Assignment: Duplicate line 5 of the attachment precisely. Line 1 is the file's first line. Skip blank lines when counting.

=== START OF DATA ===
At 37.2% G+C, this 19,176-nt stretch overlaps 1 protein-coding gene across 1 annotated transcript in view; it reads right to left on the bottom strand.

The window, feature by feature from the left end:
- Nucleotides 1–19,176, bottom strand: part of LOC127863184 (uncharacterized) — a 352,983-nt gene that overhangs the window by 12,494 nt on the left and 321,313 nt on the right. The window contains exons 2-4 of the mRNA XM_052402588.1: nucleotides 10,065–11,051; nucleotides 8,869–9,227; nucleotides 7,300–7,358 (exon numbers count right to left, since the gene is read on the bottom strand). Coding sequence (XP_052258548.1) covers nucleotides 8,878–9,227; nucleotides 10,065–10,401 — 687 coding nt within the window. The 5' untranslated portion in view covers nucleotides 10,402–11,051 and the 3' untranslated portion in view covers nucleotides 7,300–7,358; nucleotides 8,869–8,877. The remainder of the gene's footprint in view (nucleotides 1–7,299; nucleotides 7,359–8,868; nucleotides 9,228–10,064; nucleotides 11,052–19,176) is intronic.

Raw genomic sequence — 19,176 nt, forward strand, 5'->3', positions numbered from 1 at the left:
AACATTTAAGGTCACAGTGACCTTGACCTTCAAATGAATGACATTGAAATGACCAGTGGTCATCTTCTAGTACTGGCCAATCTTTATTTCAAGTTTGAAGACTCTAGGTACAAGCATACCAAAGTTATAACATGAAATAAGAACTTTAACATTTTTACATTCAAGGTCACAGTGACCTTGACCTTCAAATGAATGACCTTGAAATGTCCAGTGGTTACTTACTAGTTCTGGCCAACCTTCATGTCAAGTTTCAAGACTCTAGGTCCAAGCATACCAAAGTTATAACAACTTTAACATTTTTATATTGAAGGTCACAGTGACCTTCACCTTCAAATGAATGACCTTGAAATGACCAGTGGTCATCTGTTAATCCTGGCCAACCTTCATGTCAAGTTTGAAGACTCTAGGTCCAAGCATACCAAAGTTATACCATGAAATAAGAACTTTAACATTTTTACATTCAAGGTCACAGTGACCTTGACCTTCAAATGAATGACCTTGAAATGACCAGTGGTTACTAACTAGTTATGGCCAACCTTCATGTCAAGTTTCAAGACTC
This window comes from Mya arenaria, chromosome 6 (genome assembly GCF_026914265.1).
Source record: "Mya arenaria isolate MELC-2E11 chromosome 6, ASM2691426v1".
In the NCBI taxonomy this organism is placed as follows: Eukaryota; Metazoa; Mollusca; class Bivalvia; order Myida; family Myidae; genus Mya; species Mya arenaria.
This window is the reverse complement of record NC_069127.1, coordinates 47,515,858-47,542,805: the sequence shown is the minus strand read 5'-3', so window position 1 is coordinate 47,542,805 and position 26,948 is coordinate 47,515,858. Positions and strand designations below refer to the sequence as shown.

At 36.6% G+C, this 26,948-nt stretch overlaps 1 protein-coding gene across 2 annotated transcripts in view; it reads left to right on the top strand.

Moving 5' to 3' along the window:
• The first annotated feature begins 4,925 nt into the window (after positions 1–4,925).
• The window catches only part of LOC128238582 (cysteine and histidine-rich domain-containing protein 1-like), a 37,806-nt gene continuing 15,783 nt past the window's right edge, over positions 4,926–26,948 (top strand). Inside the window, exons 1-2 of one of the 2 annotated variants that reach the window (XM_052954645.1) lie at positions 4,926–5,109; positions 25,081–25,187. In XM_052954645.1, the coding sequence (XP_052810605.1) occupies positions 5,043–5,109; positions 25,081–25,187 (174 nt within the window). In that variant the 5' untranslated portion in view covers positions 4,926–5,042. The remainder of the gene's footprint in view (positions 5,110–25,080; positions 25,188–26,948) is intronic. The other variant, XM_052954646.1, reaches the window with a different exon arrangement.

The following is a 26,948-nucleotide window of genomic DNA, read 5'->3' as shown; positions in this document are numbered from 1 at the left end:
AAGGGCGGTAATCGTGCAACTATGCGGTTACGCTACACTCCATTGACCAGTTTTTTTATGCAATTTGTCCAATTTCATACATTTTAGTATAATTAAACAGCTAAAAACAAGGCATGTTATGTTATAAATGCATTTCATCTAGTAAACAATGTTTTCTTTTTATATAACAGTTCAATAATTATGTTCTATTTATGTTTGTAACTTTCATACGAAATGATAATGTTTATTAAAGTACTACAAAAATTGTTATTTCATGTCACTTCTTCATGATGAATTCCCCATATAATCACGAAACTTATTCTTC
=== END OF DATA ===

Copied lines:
AACATTTAAGGTCACAGTGACCTTGACCTTCAAATGAATGACATTGAAATGACCAGTGGTCATCTTCTAGTACTGGCCAATCTTTATTTCAAGTTTGAAGACTCTAGGTACAAGCATACCAAAGTTATAACATGAAATAAGAACTTTAACATTTTTACATTCAAGGTCACAGTGACCTTGACCTTCAAATGAATGACCTTGAAATGTCCAGTGGTTACTTACTAGTTCTGGCCAACCTTCATGTCAAGTTTCAAGACTCTAGGTCCAAGCATACCAAAGTTATAACAACTTTAACATTTTTATATTGAAGGTCACAGTGACCTTCACCTTCAAATGAATGACCTTGAAATGACCAGTGGTCATCTGTTAATCCTGGCCAACCTTCATGTCAAGTTTGAAGACTCTAGGTCCAAGCATACCAAAGTTATACCATGAAATAAGAACTTTAACATTTTTACATTCAAGGTCACAGTGACCTTGACCTTCAAATGAATGACCTTGAAATGACCAGTGGTTACTAACTAGTTATGGCCAACCTTCATGTCAAGTTTCAAGACTC